I don’t remember my mother ever having the cold or flu. She must’ve had her share, especially in the sharp New York winter. She remains healthy in my memory because she never took a day off, never took a nap, never complained. Not even when the needle flew off the Singer and disappeared into her finger. Between the waitressing years in New York, Mom sewed for the giant garment industry that Latino and Asian immigrants pinned their hopes on in the 70s and 80s. The heaps of cut fabric she brought home in the metal shopping cart they literally called homework. It enabled her to raise her kids and stay involved in my early schooling. Mom did everything fast. She would feed polyester rectangles through the machine and recruit me and my little brother to flip them into shirt collars. At two cents a piece, time was the enemy. She ate a lot of dust.
The older I grow, the smaller I feel in the shadow of my mother’s sacrificial silence. I grew up exasperated with Mom, but her threshold of patience in marriage and motherhood was a lot higher than mine. Thanks in part to the freedom of speech this beloved Land of the Free so fiercely protects, the culture of rights I am privileged to claim citizenship in. Thanks in part to a nature that still begs tempering. I need to be humble. Need to love. I worship a God who exchanged his rights for a cross.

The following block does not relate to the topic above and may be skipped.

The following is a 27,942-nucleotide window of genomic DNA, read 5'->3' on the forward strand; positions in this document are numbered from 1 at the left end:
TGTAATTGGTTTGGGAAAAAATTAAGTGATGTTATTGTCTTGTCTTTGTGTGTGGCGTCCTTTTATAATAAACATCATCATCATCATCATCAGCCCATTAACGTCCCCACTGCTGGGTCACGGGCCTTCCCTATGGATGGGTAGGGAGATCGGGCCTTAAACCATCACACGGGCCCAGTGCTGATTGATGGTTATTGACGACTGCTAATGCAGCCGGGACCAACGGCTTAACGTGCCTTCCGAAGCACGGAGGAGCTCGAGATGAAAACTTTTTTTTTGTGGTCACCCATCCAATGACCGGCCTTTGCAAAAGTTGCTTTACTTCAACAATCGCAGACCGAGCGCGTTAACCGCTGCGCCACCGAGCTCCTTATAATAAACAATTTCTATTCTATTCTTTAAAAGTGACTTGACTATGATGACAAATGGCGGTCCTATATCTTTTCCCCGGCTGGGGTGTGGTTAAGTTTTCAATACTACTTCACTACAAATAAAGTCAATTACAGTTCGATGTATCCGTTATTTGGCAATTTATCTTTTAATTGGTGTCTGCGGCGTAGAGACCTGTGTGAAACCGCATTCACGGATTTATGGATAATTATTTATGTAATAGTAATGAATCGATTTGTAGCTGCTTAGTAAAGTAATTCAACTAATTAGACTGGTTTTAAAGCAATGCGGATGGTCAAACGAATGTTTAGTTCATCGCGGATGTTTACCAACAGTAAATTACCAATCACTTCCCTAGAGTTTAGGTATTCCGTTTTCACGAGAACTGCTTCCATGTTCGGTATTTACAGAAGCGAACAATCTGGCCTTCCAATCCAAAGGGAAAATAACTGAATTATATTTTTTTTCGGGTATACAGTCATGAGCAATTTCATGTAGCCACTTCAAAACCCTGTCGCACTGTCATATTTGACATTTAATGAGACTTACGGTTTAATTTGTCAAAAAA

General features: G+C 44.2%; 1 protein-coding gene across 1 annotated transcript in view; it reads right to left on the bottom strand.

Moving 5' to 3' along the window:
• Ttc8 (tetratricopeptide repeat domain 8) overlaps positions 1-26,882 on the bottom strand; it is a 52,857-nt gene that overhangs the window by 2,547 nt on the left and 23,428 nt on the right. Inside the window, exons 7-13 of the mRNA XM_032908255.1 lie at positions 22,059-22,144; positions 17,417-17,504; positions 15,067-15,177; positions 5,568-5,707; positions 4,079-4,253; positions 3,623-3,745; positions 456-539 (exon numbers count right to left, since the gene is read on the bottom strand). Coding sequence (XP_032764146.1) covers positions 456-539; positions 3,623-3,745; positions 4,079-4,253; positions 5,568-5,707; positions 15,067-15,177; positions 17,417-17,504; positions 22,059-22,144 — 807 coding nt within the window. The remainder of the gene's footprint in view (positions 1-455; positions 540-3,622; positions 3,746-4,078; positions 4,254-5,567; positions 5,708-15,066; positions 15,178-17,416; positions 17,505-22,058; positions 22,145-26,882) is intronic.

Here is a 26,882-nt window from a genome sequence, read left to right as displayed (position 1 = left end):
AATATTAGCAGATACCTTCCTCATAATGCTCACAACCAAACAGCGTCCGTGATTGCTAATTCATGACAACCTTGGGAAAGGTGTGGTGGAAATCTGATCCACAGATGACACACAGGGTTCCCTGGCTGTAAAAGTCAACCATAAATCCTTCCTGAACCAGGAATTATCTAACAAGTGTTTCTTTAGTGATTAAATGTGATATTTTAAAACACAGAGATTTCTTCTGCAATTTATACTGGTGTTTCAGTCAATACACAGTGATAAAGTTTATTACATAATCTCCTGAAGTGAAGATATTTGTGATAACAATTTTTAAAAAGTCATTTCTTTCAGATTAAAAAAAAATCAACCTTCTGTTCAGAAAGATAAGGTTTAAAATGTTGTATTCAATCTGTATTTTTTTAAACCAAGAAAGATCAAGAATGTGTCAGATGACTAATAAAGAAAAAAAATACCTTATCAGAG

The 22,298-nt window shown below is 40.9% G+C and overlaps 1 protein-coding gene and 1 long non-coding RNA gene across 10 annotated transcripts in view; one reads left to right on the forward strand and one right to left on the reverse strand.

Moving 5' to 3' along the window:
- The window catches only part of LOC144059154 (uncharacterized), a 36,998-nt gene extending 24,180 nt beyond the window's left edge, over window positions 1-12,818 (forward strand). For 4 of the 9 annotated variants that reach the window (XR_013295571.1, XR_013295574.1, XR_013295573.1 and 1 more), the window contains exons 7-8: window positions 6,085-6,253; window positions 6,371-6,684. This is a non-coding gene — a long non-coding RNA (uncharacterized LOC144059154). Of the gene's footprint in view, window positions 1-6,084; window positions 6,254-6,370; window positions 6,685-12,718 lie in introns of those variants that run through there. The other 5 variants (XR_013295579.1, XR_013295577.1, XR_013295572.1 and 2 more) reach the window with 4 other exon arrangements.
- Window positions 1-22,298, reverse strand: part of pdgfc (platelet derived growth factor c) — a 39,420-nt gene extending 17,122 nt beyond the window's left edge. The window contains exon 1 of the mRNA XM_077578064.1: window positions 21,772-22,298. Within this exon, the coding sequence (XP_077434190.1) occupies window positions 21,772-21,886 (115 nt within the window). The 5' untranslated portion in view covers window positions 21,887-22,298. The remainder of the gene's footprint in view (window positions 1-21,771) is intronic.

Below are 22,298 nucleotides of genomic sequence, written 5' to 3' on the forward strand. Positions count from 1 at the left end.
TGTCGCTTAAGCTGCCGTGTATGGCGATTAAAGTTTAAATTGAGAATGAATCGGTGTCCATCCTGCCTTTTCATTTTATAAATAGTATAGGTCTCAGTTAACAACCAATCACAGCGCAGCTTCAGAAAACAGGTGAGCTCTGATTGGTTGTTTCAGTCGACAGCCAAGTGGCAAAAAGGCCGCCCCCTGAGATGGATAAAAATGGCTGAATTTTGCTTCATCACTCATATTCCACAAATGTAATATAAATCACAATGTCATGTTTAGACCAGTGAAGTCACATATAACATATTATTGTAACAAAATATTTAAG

I don’t have the patience and gentleness for my son that Mom had for me. How dare I draw myself up to her small frame in these comfortable shoes that cost more than what she ever spent on her own tired feet? It wasn’t just waitressing that her legs ached from. She stood hours in the kitchen over the traditional side dishes every meal called for. Did you know Korean food is misogynistic? When I dug up this picture of Mom, I was surprised at the poor quality of the photo. It had stuck in my head as a beautiful shot, one of my favorite of hers, because it shows her radiant slaving away in a hole with no ventilation in a tiny apartment. And then my grandmothers had it even harder. No appliances to keep up with the laundry for a family of eight or nine. My mother’s father passed away when Mom was three, leaving Grandma to flee on foot with six children when the communist North invaded Seoul three years later. My mother became the youngest in the family when her brother, three years old, died en route from the pneumonia they could not treat in the winter flight. They buried him on the road and this and the rest my grandmother endured with silent heartache and grace. If unassuming, unreserved sacrifice is the measure of greatness, surely greatness diminishes with each generation. Or is it just me? I am probably the weakest link in my line. No, I don’t believe all the women before me were virtuous, and I know of many among Mom’s generation who even abandoned their own. I’m talking of the times and culture. Though I may shoulder my hearty share of struggles, my days aren’t heavy with the desperation I sensed in Mom when I was a child. The small matter of war aside, she and the women before her had to push through resistance just to procure the basics. Korea was poorer then, and immigrant life tougher than the country that shut no door on me as I was growing up. Living seemed to have required more fortitude. There are things I do better than Mom did. Like many of us, I determined to be a different parent. But my savvy turns out to be simply a matter of knowledge and opportunity – from the education my mother paid for with her very self. I had set out to do better, but I now see that every success of mine is the dream she chased.